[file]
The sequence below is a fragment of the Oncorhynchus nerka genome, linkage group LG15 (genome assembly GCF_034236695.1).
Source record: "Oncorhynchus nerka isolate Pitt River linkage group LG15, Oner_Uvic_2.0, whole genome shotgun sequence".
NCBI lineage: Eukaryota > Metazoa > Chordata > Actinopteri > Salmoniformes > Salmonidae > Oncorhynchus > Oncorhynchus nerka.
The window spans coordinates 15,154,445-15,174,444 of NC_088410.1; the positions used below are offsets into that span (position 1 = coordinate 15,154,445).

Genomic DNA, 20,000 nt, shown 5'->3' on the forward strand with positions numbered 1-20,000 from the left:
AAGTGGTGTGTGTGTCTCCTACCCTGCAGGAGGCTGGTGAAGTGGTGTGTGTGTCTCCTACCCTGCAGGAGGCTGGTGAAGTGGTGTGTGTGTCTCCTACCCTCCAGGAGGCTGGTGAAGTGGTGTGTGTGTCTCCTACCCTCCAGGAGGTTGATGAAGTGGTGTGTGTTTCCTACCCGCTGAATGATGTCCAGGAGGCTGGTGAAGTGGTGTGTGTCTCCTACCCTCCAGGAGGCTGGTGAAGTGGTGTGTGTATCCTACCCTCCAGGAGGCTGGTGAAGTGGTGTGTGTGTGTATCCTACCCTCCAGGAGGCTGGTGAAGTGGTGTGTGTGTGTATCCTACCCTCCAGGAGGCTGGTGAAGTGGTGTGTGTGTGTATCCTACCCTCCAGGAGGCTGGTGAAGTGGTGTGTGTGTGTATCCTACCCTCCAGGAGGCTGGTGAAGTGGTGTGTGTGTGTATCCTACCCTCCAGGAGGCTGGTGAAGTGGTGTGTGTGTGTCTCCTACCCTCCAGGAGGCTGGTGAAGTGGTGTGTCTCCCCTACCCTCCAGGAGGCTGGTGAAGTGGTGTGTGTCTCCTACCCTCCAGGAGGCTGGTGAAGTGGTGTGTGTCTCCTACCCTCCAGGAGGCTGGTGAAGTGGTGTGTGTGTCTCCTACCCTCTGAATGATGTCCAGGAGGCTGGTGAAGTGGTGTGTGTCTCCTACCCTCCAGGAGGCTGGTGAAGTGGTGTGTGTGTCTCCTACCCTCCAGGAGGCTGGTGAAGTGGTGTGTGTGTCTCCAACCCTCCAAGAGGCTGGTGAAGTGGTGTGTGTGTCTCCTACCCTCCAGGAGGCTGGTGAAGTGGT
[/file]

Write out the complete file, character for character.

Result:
The sequence below is a fragment of the Oncorhynchus nerka genome, linkage group LG15 (genome assembly GCF_034236695.1).
Source record: "Oncorhynchus nerka isolate Pitt River linkage group LG15, Oner_Uvic_2.0, whole genome shotgun sequence".
NCBI lineage: Eukaryota > Metazoa > Chordata > Actinopteri > Salmoniformes > Salmonidae > Oncorhynchus > Oncorhynchus nerka.
The window spans coordinates 15,154,445-15,174,444 of NC_088410.1; the positions used below are offsets into that span (position 1 = coordinate 15,154,445).

Genomic DNA, 20,000 nt, shown 5'->3' on the forward strand with positions numbered 1-20,000 from the left:
AAGTGGTGTGTGTGTCTCCTACCCTGCAGGAGGCTGGTGAAGTGGTGTGTGTGTCTCCTACCCTGCAGGAGGCTGGTGAAGTGGTGTGTGTGTCTCCTACCCTCCAGGAGGCTGGTGAAGTGGTGTGTGTGTCTCCTACCCTCCAGGAGGTTGATGAAGTGGTGTGTGTTTCCTACCCGCTGAATGATGTCCAGGAGGCTGGTGAAGTGGTGTGTGTCTCCTACCCTCCAGGAGGCTGGTGAAGTGGTGTGTGTATCCTACCCTCCAGGAGGCTGGTGAAGTGGTGTGTGTGTGTATCCTACCCTCCAGGAGGCTGGTGAAGTGGTGTGTGTGTGTATCCTACCCTCCAGGAGGCTGGTGAAGTGGTGTGTGTGTGTATCCTACCCTCCAGGAGGCTGGTGAAGTGGTGTGTGTGTGTATCCTACCCTCCAGGAGGCTGGTGAAGTGGTGTGTGTGTGTATCCTACCCTCCAGGAGGCTGGTGAAGTGGTGTGTGTGTGTCTCCTACCCTCCAGGAGGCTGGTGAAGTGGTGTGTCTCCCCTACCCTCCAGGAGGCTGGTGAAGTGGTGTGTGTCTCCTACCCTCCAGGAGGCTGGTGAAGTGGTGTGTGTCTCCTACCCTCCAGGAGGCTGGTGAAGTGGTGTGTGTGTCTCCTACCCTCTGAATGATGTCCAGGAGGCTGGTGAAGTGGTGTGTGTCTCCTACCCTCCAGGAGGCTGGTGAAGTGGTGTGTGTGTCTCCTACCCTCCAGGAGGCTGGTGAAGTGGTGTGTGTGTCTCCAACCCTCCAAGAGGCTGGTGAAGTGGTGTGTGTGTCTCCTACCCTCCAGGAGGCTGGTGAAGTGGT